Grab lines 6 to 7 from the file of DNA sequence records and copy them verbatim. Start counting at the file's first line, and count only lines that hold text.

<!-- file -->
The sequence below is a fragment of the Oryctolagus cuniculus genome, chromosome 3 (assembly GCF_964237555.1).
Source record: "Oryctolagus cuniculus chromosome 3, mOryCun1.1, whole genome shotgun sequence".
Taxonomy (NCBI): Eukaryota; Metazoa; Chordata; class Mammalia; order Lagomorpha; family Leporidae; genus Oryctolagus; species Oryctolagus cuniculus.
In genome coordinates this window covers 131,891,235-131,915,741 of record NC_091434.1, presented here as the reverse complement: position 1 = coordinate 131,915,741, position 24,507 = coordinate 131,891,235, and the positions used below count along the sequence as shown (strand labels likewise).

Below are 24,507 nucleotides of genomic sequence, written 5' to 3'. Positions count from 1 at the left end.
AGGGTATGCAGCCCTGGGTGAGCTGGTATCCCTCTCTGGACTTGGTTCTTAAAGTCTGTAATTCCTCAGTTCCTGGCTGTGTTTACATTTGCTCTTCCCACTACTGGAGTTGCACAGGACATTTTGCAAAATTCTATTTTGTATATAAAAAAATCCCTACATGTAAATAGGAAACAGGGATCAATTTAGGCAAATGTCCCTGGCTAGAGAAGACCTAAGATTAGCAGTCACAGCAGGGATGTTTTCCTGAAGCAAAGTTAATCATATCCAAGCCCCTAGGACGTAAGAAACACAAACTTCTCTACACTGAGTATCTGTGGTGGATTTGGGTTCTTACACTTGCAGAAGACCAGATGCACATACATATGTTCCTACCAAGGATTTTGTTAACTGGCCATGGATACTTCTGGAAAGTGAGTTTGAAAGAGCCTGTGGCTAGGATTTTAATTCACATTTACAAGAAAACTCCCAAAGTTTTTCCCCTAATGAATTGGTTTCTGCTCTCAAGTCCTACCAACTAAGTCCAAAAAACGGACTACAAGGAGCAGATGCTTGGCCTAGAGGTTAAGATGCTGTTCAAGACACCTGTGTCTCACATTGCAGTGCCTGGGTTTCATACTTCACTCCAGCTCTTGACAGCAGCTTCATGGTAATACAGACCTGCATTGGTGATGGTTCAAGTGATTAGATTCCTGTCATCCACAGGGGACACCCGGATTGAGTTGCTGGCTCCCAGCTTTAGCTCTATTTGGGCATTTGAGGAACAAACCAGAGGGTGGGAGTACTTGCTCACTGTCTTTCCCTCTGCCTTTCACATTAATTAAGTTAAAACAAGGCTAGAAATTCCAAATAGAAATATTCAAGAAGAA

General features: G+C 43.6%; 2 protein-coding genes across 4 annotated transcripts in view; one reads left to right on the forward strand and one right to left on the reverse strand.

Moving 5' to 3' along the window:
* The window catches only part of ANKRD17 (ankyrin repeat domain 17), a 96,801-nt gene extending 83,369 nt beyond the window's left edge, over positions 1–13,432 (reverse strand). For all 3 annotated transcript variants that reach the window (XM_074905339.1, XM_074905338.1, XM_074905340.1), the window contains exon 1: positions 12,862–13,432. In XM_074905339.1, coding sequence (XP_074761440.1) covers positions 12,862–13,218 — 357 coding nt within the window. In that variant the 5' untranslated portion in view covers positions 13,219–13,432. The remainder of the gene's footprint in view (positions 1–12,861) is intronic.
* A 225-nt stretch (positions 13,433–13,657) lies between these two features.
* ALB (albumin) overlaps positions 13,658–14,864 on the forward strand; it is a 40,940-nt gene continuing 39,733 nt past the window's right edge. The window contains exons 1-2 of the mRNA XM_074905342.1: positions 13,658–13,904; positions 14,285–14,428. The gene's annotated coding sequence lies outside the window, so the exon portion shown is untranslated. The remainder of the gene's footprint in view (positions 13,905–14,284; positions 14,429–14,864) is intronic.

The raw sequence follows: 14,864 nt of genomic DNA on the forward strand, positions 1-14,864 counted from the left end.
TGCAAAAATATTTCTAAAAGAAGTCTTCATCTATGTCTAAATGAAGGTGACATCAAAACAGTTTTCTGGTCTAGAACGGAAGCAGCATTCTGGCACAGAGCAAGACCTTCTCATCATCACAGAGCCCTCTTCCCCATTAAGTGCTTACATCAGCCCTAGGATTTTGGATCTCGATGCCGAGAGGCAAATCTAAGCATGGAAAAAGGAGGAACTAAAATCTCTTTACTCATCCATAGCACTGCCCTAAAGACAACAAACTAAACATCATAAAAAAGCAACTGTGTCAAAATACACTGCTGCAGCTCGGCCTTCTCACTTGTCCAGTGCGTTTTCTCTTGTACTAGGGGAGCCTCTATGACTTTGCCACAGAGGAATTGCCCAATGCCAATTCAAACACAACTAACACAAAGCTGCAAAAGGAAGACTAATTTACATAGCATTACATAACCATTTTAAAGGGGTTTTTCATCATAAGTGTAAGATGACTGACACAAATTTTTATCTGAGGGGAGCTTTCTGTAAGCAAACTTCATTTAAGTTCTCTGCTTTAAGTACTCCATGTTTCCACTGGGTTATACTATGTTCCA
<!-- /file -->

AGGGTATGCAGCCCTGGGTGAGCTGGTATCCCTCTCTGGACTTGGTTCTTAAAGTCTGTAATTCCTCAGTTCCTGGCTGTGTTTACATTTGCTCTTCCCACTACTGGAGTTGCACAGGACATTTTGCAAAATTCTATTTTGTATATAAAAAAATCCCTACATGTAAATAGGAAACAGGGATCAATTTAGGCAAATGTCCCTGGCTAGAGAAGACCTAAGATTAGCAGTCACAGCAGGGATGTTTTCCTGAAGCAAAGTTAATCATATCCAAGCCCCTAGGACGTAAGAAACACAAACTTCTCTACACTGAGTATCTGTGGTGGATTTGGGTTCTTACACTTGCAGAAGACCAGATGCACATACATATGTTCCTACCAAGGATTTTGTTAACTGGCCATGGATACTTCTGGAAAGTGAGTTTGAAAGAGCCTGTGGCTAGGATTTTAATTCACATTTACAAGAAAACTCCCAAAGTTTTTCCCCTAATGAATTGGTTTCTGCTCTCAAGTCCTACCAACTAAGTCCAAAAAACGGACTACAAGGAGCAGATGCTTGGCCTAGAGGTTAAGATGCTGTTCAAGACACCTGTGTCTCACATTGCAGTGCCTGGGTTTCATACTTCACTCCAGCTCTTGACAGCAGCTTCATGGTAATACAGACCTGCATTGGTGATGGTTCAAGTGATTAGATTCCTGTCATCCACAGGGGACACCCGGATTGAGTTGCTGGCTCCCAGCTTTAGCTCTATTTGGGCATTTGAGGAACAAACCAGAGGGTGGGAGTACTTGCTCACTGTCTTTCCCTCTGCCTTTCACATTAATTAAGTTAAAACAAGGCTAGAAATTCCAAATAGAAATATTCAAGAAGAA

General features: G+C 43.6%; 2 protein-coding genes across 4 annotated transcripts in view; one reads left to right on the forward strand and one right to left on the reverse strand.